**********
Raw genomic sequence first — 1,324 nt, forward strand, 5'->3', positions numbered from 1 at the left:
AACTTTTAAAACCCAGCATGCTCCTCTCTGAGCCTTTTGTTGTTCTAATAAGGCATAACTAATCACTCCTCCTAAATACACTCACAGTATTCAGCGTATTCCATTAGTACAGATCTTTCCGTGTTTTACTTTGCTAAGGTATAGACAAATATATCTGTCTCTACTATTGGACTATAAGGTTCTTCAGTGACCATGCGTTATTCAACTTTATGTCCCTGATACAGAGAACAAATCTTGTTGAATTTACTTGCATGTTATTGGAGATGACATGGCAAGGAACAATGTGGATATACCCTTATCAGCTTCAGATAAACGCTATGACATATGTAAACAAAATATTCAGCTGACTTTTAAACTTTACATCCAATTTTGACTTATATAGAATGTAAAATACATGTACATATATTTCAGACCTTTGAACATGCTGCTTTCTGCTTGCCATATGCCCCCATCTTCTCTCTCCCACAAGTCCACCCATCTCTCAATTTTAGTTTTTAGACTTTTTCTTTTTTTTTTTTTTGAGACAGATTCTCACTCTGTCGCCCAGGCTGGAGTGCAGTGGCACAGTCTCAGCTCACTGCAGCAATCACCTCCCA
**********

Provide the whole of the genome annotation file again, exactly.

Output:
Raw genomic sequence first — 1,324 nt, forward strand, 5'->3', positions numbered from 1 at the left:
AACTTTTAAAACCCAGCATGCTCCTCTCTGAGCCTTTTGTTGTTCTAATAAGGCATAACTAATCACTCCTCCTAAATACACTCACAGTATTCAGCGTATTCCATTAGTACAGATCTTTCCGTGTTTTACTTTGCTAAGGTATAGACAAATATATCTGTCTCTACTATTGGACTATAAGGTTCTTCAGTGACCATGCGTTATTCAACTTTATGTCCCTGATACAGAGAACAAATCTTGTTGAATTTACTTGCATGTTATTGGAGATGACATGGCAAGGAACAATGTGGATATACCCTTATCAGCTTCAGATAAACGCTATGACATATGTAAACAAAATATTCAGCTGACTTTTAAACTTTACATCCAATTTTGACTTATATAGAATGTAAAATACATGTACATATATTTCAGACCTTTGAACATGCTGCTTTCTGCTTGCCATATGCCCCCATCTTCTCTCTCCCACAAGTCCACCCATCTCTCAATTTTAGTTTTTAGACTTTTTCTTTTTTTTTTTTTTGAGACAGATTCTCACTCTGTCGCCCAGGCTGGAGTGCAGTGGCACAGTCTCAGCTCACTGCAGCAATCACCTCCCA